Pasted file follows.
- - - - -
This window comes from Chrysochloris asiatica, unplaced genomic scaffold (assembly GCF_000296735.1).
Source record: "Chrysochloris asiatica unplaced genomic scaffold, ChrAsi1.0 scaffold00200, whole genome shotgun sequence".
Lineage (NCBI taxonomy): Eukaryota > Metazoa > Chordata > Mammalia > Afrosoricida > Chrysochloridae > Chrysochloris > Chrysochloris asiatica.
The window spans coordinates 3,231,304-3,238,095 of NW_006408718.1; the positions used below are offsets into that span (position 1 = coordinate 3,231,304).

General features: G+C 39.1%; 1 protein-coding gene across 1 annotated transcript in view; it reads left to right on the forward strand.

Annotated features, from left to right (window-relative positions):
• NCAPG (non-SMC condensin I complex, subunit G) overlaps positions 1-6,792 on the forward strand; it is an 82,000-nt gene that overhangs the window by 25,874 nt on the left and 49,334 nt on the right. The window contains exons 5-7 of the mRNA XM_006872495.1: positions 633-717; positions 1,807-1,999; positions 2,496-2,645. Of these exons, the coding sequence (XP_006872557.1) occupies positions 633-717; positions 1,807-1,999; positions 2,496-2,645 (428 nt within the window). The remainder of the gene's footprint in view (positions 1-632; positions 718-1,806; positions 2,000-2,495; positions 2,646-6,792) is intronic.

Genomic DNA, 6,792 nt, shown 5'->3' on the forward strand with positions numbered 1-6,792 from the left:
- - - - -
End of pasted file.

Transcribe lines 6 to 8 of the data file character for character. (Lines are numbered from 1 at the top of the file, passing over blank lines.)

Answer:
Annotated features, from left to right (window-relative positions):
• NCAPG (non-SMC condensin I complex, subunit G) overlaps positions 1-6,792 on the forward strand; it is an 82,000-nt gene that overhangs the window by 25,874 nt on the left and 49,334 nt on the right. The window contains exons 5-7 of the mRNA XM_006872495.1: positions 633-717; positions 1,807-1,999; positions 2,496-2,645. Of these exons, the coding sequence (XP_006872557.1) occupies positions 633-717; positions 1,807-1,999; positions 2,496-2,645 (428 nt within the window). The remainder of the gene's footprint in view (positions 1-632; positions 718-1,806; positions 2,000-2,495; positions 2,646-6,792) is intronic.

Genomic DNA, 6,792 nt, shown 5'->3' on the forward strand with positions numbered 1-6,792 from the left: